Terry, Thanks for your translation of above regarding Edward Moutagu-it makes sense to me. I was trying to determine if we ever figured out what exactly Edward Mountagu and Sandwich were at odds about. I went through both of the bios of Sandwich that I had and a book with a section on Mountagu but didn't see anything. What I did find was rather interesting about the overall politics of what we have seen regarding Sandwich going back to sea, so I thought I'd add that.

When Coventry sent Sam to ask Sandwich about going back to sea, Coventry was hoping that Sandwich would say no. Harris, in his bio, explains this and the last few weeks of activity surrounding Sandwich, which Sam may not be seeing. This is from F.R. Harris' "Life of Edward Mountagu: Earl of Sandwich" (slight spoilers):

" But though Sandwich was rightly piqued, because he had not been consulted as to the war, he determined to offer his services. He decided that it was wholly inconsistent with his honour, and with his reputation at Court, not to go with the fleet; so he sent Pepys to tell Coventry that he was most willing to receive any commands from the Duke, and to take charge of a small squadron.

His offer was none too well received, and Coventry inquired whether Pepys had told Sandwich that the Duke had not expected him to go, a fact of which Sandwich was aware. The rebuff rendered Pepys doubtful, and set him wondering whether the Duke looked upon the proposed squadron as too small and unworthy a command, or whether he really desired Sandwich out of the way. In reality the intrigues and jealousies were woven around a future question, that of the command of the whole fleet. James was himself extremely anxious to go to sea, but was inexperienced in naval matters. In addition, he was heir to the throne, and that stood in the way of his going. Other men had claims: Prince Rupert was experienced in a piratical kind of way; and there was Albemarle, who had been General-at-Sea in the Commonwealth navy, and had won a glorious victory over the Dutch. But Charles could not spare him nor risk so valuable a life. Two men, however, had sufficient experience -Sandwich and Penn. Though the former had never been in an actual battle, he had commanded off Mardky and Dunkirk, chased Turks in the Mediterranean, and bombarded Algiers. William Penn was a sailor by profession; he had served under Blake during the first Dutch War, and had fought in three important and successful engagements. In addition, such men had infinitely the greatest interest with the seamen, numbers of whom had been in the fleet during the Commonwealth, and who looked up to Albemarle, Sandwich, and Penn, as survivors of a great period. Of the last two named, Sandwich held the higher rank, and it was a natural that he should be called upon for service.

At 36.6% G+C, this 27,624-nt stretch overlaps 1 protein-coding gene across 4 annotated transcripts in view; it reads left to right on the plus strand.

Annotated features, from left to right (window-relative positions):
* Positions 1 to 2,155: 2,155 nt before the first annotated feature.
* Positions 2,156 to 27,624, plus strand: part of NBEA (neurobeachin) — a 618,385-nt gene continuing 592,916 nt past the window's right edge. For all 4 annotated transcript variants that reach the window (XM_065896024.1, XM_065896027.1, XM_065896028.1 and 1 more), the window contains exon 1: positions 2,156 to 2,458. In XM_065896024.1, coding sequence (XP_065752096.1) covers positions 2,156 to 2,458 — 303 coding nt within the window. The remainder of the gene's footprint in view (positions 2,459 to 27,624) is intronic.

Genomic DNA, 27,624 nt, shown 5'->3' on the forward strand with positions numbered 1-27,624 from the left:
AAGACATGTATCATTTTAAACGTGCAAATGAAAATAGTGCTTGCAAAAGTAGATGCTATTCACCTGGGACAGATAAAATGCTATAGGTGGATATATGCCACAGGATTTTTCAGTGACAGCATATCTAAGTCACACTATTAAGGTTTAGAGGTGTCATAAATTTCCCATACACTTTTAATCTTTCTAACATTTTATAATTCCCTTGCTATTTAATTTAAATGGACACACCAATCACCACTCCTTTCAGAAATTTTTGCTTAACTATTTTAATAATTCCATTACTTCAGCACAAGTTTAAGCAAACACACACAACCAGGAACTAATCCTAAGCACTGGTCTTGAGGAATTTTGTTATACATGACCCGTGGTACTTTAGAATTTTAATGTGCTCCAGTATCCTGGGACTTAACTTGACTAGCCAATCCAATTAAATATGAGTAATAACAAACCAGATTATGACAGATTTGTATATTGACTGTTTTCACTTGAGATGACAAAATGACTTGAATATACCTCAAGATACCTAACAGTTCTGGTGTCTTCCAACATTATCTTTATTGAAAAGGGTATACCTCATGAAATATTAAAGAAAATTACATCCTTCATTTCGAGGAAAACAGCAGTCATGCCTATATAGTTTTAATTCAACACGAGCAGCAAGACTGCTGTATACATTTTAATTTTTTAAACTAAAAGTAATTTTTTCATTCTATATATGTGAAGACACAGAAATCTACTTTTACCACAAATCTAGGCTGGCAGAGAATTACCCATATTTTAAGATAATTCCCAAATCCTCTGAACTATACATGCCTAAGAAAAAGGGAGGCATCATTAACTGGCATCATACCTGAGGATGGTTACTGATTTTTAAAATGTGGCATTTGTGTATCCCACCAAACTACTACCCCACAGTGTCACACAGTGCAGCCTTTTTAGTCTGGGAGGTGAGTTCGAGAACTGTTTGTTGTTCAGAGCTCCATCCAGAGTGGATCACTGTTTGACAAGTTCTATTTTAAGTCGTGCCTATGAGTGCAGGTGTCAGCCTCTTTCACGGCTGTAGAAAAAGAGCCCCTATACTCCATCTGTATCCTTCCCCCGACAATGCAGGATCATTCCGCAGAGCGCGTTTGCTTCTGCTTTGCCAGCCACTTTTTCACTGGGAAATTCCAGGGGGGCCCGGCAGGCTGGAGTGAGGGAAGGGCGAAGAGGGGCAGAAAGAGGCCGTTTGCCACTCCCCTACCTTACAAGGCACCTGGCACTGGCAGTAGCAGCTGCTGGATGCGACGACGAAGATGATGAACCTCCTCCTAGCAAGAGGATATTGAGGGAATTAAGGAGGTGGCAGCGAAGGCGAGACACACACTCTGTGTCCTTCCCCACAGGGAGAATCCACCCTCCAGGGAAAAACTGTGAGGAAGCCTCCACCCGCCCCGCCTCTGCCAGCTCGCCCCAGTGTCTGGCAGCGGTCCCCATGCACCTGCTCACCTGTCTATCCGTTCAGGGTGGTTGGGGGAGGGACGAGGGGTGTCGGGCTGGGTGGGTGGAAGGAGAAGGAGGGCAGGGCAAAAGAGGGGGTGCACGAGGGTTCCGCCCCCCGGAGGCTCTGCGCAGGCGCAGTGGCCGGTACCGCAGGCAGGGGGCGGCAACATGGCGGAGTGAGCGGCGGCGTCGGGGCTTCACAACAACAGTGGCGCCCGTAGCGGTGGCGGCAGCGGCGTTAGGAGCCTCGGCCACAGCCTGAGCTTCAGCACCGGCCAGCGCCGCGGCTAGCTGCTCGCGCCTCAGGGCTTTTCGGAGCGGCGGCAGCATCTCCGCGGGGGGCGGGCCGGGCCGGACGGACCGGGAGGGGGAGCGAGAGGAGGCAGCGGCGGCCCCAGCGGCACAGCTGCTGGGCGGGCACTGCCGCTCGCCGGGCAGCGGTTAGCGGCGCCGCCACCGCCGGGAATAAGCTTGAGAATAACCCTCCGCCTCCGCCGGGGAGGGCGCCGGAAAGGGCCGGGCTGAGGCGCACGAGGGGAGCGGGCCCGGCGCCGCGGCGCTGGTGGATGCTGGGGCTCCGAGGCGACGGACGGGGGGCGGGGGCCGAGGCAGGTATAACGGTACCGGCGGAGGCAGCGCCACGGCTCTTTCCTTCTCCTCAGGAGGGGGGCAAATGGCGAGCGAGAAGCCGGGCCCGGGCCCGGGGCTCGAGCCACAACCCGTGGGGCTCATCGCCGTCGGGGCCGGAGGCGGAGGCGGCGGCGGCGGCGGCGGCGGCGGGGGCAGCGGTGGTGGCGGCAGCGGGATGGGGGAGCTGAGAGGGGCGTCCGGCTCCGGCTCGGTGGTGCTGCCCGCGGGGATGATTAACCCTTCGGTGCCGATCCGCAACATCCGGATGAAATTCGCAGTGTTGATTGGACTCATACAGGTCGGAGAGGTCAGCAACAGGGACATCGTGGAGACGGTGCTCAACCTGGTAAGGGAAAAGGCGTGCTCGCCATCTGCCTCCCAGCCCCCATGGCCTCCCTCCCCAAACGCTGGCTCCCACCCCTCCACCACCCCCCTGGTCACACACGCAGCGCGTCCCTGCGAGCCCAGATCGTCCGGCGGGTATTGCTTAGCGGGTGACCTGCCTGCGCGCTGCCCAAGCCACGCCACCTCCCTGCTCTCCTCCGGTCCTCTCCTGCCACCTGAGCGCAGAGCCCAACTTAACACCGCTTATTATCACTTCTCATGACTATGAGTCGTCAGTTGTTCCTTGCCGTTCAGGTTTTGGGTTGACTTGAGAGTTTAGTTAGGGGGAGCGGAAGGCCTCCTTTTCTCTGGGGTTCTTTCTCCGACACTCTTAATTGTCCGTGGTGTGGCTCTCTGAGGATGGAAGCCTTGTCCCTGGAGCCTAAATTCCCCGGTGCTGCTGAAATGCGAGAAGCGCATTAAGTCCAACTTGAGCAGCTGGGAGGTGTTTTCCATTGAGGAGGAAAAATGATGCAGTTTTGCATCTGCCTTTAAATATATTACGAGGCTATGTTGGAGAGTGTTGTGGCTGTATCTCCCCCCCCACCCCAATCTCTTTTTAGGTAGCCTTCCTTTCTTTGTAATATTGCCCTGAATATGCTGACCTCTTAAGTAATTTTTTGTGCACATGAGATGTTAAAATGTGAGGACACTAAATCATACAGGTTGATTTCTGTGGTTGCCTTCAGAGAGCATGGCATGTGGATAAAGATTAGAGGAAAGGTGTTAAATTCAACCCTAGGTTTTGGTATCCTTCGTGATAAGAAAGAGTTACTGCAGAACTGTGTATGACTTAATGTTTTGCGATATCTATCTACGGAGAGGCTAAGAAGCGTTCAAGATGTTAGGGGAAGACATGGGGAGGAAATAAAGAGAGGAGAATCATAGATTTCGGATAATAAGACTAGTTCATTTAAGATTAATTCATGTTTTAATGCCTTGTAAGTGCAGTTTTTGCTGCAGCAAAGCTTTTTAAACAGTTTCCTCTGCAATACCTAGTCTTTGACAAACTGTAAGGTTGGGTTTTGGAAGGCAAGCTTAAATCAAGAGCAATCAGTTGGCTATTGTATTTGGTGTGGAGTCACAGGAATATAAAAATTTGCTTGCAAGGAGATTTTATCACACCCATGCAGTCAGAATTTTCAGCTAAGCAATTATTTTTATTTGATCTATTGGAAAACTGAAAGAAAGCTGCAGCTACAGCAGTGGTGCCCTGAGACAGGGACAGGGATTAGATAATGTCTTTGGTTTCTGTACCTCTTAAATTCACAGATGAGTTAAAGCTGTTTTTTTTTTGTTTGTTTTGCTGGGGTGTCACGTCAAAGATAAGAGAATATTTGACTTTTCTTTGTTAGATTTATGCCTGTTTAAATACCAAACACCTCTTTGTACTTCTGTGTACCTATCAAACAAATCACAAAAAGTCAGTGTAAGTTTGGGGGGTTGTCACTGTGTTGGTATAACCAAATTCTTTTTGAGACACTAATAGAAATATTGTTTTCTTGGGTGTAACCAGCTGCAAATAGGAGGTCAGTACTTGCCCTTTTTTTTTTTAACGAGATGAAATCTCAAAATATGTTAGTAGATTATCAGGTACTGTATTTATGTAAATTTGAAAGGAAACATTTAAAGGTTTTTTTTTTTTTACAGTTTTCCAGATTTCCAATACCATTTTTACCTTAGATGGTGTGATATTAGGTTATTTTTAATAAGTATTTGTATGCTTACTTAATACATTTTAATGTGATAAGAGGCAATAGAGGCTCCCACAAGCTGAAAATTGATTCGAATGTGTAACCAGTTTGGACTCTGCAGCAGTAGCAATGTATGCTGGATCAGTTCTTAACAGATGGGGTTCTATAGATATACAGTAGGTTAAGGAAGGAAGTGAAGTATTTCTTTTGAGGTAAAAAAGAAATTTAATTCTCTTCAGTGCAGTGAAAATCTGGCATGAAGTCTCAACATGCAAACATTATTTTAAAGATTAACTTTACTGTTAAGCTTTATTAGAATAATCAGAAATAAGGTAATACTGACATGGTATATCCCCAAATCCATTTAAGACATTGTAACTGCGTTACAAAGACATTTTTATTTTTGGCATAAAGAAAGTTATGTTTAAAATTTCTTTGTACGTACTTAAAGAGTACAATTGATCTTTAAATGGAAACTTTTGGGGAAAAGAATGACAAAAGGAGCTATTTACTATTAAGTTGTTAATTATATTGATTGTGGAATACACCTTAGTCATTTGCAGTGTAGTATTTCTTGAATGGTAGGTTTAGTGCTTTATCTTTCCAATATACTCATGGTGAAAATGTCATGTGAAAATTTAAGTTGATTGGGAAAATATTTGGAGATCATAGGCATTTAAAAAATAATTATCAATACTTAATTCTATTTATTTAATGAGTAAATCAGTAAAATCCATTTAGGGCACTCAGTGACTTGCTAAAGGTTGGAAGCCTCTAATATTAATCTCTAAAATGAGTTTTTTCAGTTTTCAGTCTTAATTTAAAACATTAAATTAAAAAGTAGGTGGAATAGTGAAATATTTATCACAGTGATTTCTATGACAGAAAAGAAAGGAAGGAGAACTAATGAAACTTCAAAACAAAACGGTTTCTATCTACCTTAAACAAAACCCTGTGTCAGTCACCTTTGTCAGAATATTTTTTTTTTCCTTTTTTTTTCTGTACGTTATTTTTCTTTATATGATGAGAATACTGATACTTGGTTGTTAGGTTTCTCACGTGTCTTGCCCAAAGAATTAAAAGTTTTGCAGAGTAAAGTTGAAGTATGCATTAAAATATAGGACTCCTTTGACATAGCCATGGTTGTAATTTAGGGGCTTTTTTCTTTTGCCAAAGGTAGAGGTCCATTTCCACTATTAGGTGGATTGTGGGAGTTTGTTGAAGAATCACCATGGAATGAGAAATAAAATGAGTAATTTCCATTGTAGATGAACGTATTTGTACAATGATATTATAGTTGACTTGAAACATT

It is possible that his actual appointment owed something to the King, Charles was a good judge of naval matters; though he had not of late called Sandwich consistently to his private council; he had done so 'in business of sea and the like,' and when war was possible he paid him great attention; indeed, Sandwich thought "the King never more kind to him in his life than now". James, when once assured of the chief command, acted in a more friendly manner, and Sandwich was made Vice-Admiral. He received his commission to hold courts-martial, and was instructed to take into the Downs whatever ships could be collected, and keep the Duke of York informed of the size, strength and motions of the Dutch fleet, and preserve his majesty's honour. (pp. 266-267)

Todd Bernhardt   Link to this

Jeannine, I think you'll find the cause of the Montagus' falling out here:
http://www.pepysdiary.com/diary/1663/04/29/

Michael Robinson   Link to this

Mrs. Stewart's portrait: ---what's she holding in her left hand?

She is holding an ornamental bow by its center, you can make out the bow string; in this image the lower half of the bow is blending in with the foliage in the lower right corner of the canvas, the tip of the bow passing behind the dress.

So she might be chaste Diana, with the (male) viewer as the chased Acteon. (Charles would be familiar with the iconography from his time in exile at Fontainebleau where Henri II had includes numerous similar references to his mistress, Diane de Poitiers in the decoration)
http://www.wga.hu/art/m/master/fontaine/huntres...
[And for Terry F. to age with his eyes:-
http://www.wga.hu/frames-e.html?/html/m/master/... ]

jeannine   Link to this

Portraits of Frances Stuart